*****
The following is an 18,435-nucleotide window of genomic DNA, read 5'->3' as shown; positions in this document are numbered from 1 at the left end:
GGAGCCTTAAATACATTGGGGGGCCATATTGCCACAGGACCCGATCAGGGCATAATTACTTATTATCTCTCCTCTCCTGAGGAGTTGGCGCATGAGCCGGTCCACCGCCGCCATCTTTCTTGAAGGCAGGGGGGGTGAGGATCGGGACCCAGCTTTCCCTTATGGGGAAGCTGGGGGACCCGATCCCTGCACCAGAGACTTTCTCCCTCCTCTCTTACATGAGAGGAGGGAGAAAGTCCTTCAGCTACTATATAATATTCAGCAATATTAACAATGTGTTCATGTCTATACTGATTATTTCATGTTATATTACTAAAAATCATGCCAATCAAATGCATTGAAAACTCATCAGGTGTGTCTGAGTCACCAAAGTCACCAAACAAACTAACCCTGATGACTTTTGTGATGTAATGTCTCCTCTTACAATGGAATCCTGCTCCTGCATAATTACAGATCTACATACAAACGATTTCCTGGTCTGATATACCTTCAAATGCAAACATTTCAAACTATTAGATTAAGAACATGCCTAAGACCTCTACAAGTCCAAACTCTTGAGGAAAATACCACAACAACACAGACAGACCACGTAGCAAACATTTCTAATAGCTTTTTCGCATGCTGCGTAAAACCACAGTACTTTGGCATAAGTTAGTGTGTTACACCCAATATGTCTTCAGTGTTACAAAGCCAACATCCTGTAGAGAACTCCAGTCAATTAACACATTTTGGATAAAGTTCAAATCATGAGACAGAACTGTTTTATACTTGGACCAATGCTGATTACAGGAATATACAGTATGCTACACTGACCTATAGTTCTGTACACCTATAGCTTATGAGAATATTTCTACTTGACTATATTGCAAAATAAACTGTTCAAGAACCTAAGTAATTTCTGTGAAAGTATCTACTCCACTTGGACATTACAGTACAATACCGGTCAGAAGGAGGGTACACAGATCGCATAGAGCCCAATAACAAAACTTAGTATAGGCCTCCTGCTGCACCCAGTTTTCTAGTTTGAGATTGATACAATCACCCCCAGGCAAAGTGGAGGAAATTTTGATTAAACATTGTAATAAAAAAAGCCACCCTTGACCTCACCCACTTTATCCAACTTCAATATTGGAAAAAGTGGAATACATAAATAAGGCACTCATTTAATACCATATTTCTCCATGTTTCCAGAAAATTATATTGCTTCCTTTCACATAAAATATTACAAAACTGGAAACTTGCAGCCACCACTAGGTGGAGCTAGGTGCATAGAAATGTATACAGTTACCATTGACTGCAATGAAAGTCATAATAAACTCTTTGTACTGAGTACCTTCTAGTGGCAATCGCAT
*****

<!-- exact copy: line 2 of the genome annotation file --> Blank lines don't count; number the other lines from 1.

GGAGCCTTAAATACATTGGGGGGCCATATTGCCACAGGACCCGATCAGGGCATAATTACTTATTATCTCTCCTCTCCTGAGGAGTTGGCGCATGAGCCGGTCCACCGCCGCCATCTTTCTTGAAGGCAGGGGGGGTGAGGATCGGGACCCAGCTTTCCCTTATGGGGAAGCTGGGGGACCCGATCCCTGCACCAGAGACTTTCTCCCTCCTCTCTTACATGAGAGGAGGGAGAAAGTCCTTCAGCTACTATATAATATTCAGCAATATTAACAATGTGTTCATGTCTATACTGATTATTTCATGTTATATTACTAAAAATCATGCCAATCAAATGCATTGAAAACTCATCAGGTGTGTCTGAGTCACCAAAGTCACCAAACAAACTAACCCTGATGACTTTTGTGATGTAATGTCTCCTCTTACAATGGAATCCTGCTCCTGCATAATTACAGATCTACATACAAACGATTTCCTGGTCTGATATACCTTCAAATGCAAACATTTCAAACTATTAGATTAAGAACATGCCTAAGACCTCTACAAGTCCAAACTCTTGAGGAAAATACCACAACAACACAGACAGACCACGTAGCAAACATTTCTAATAGCTTTTTCGCATGCTGCGTAAAACCACAGTACTTTGGCATAAGTTAGTGTGTTACACCCAATATGTCTTCAGTGTTACAAAGCCAACATCCTGTAGAGAACTCCAGTCAATTAACACATTTTGGATAAAGTTCAAATCATGAGACAGAACTGTTTTATACTTGGACCAATGCTGATTACAGGAATATACAGTATGCTACACTGACCTATAGTTCTGTACACCTATAGCTTATGAGAATATTTCTACTTGACTATATTGCAAAATAAACTGTTCAAGAACCTAAGTAATTTCTGTGAAAGTATCTACTCCACTTGGACATTACAGTACAATACCGGTCAGAAGGAGGGTACACAGATCGCATAGAGCCCAATAACAAAACTTAGTATAGGCCTCCTGCTGCACCCAGTTTTCTAGTTTGAGATTGATACAATCACCCCCAGGCAAAGTGGAGGAAATTTTGATTAAACATTGTAATAAAAAAAGCCACCCTTGACCTCACCCACTTTATCCAACTTCAATATTGGAAAAAGTGGAATACATAAATAAGGCACTCATTTAATACCATATTTCTCCATGTTTCCAGAAAATTATATTGCTTCCTTTCACATAAAATATTACAAAACTGGAAACTTGCAGCCACCACTAGGTGGAGCTAGGTGCATAGAAATGTATACAGTTACCATTGACTGCAATGAAAGTCATAATAAACTCTTTGTACTGAGTACCTTCTAGTGGCAATCGCAT